April 23, 2009

Red Bull Formula 1 - Webber and Vettel Rip Through the Rule Book

CINEMA 4D helps explaining the most sweeping changes in the F1 sport's history.

For the 2009 season Formula 1 has seen one of the most sweeping changes in the sport's history. The new regulations significantly change how the cars look and behave and affect everything from aerodynamics to tires. Additionally, one of the most innovative additions to the cars has been made with the new KERS powertrain. It recovers wasted kinetic energy generated under breaking and stores it in a battery. Using that stored energy, the driver can boost the performance of his car by approximately 80 horse power for up to six-and-a-half seconds.

After the success of the Singapore "Let's do a lap" film, Red Bull Racing trusted Peter Clausen Film & TV (Munich, Germany) once again with the production of an explanatory film showcasing the rule changes and their effect on the race. The basic idea of the film is to show the assembly of the previous season's car and then transform it to meet the 2009 season regulations. While the content of the film should supply all the information about the new rules it was also supposed to be a fun and entertaining ride.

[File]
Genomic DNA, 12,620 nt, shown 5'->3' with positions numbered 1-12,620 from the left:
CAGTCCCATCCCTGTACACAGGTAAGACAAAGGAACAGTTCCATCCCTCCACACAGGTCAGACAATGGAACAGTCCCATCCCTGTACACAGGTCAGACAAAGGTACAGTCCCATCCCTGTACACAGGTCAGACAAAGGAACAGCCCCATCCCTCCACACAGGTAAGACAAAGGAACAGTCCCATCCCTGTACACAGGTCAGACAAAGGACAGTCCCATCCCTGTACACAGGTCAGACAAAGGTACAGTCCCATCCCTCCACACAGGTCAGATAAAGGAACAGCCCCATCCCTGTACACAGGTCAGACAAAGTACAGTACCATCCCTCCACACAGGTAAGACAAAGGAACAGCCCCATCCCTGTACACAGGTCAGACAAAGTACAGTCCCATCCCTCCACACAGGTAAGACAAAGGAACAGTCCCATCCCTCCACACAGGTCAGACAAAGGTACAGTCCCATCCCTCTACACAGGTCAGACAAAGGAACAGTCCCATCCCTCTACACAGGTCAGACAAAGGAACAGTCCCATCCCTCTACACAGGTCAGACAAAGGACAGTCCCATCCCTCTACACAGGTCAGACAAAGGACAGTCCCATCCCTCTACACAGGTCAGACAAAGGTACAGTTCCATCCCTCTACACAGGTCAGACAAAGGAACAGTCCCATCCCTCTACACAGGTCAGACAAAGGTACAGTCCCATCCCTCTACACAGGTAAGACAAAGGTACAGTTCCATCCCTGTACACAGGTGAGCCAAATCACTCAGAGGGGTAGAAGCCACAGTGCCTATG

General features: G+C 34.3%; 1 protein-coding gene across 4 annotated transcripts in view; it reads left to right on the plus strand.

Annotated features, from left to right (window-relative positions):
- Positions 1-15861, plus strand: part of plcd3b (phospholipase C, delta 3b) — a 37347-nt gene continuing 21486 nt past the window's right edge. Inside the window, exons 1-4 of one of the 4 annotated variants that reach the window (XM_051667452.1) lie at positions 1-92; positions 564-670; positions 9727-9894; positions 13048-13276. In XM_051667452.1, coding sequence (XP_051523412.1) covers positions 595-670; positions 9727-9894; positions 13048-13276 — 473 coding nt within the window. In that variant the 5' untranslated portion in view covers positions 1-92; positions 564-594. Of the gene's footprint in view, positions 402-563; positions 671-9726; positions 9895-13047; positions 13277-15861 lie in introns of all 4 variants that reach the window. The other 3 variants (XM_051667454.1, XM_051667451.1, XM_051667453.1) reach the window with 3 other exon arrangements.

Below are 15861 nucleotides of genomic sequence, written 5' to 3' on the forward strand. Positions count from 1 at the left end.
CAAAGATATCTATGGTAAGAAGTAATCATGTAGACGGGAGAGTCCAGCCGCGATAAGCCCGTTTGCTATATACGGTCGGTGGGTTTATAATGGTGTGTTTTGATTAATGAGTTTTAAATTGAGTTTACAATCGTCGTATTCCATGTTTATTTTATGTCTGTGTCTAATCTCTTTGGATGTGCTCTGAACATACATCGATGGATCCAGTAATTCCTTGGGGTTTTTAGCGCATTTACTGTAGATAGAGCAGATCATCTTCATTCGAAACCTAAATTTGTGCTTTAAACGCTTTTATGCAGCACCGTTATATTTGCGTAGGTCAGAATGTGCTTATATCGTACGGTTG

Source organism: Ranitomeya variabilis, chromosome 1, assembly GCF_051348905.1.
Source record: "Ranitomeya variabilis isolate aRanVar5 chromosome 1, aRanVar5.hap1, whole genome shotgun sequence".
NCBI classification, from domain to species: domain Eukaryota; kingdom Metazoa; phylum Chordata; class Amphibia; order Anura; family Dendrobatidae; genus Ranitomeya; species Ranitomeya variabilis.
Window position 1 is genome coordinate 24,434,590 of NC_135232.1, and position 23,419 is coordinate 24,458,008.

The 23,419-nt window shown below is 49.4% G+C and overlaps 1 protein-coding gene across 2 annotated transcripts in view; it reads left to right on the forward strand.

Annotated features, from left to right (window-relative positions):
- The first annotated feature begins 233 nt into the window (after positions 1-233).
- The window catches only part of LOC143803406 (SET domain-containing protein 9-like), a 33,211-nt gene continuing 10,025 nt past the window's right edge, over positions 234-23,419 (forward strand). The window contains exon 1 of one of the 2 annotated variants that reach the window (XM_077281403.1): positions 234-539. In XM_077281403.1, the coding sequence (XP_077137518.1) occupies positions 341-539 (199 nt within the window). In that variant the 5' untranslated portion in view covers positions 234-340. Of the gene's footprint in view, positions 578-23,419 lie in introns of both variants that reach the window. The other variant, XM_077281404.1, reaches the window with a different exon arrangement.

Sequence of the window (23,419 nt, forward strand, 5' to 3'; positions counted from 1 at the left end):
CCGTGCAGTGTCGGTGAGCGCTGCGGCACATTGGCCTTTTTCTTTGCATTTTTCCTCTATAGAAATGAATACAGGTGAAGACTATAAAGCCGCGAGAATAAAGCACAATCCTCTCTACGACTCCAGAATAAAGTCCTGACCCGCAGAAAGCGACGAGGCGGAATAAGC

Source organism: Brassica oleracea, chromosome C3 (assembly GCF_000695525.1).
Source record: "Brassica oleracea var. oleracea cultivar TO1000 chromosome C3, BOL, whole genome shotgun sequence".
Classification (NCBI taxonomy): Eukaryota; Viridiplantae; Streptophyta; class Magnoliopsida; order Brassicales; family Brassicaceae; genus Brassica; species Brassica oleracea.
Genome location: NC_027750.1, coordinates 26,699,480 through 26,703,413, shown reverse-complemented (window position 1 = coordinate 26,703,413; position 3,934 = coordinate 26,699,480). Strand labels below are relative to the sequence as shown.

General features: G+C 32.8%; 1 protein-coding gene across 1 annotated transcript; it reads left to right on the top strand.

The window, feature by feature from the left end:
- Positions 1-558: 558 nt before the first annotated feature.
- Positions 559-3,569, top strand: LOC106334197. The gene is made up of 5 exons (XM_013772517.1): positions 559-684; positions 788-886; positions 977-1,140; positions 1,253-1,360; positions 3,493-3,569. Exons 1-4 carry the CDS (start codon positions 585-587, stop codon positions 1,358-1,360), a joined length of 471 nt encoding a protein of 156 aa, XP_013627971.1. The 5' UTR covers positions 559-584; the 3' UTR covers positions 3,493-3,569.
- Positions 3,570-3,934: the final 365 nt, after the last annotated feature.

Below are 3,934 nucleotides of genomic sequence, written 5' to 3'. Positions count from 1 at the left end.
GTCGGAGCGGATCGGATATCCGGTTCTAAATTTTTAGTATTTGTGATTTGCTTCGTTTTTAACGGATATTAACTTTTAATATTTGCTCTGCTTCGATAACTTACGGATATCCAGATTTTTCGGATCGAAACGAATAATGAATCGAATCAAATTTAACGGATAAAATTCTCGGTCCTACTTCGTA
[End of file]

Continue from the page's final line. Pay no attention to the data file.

To follow the well-proven partnership in production of full CG films, Peter Clausen Film & TV commissioned AixSponza Animation and VFX (Munich, Germany) to complete all 3D work.

Even in the very early stages of storyboarding it was quite clear that, due to the number of special effect shots, using live footage was not a feasible way to go. Hence, the best solution was to produce the entire film as a fully computer generated piece. After the production of Singapore "Let's do a lap" a lot of techniques and assets for a car racing animation were already in place, so a lot more time could be spent on making things look even better this time around. The basic workflow was kept the same using CINEMA 4D as the principal 3D application and Vray as the renderer for all beauty passes. Enhancements were made in the details of the workflow, most notably in adjusting the rigging of the car to better accommodate revisions in the cars' geometry or texturing.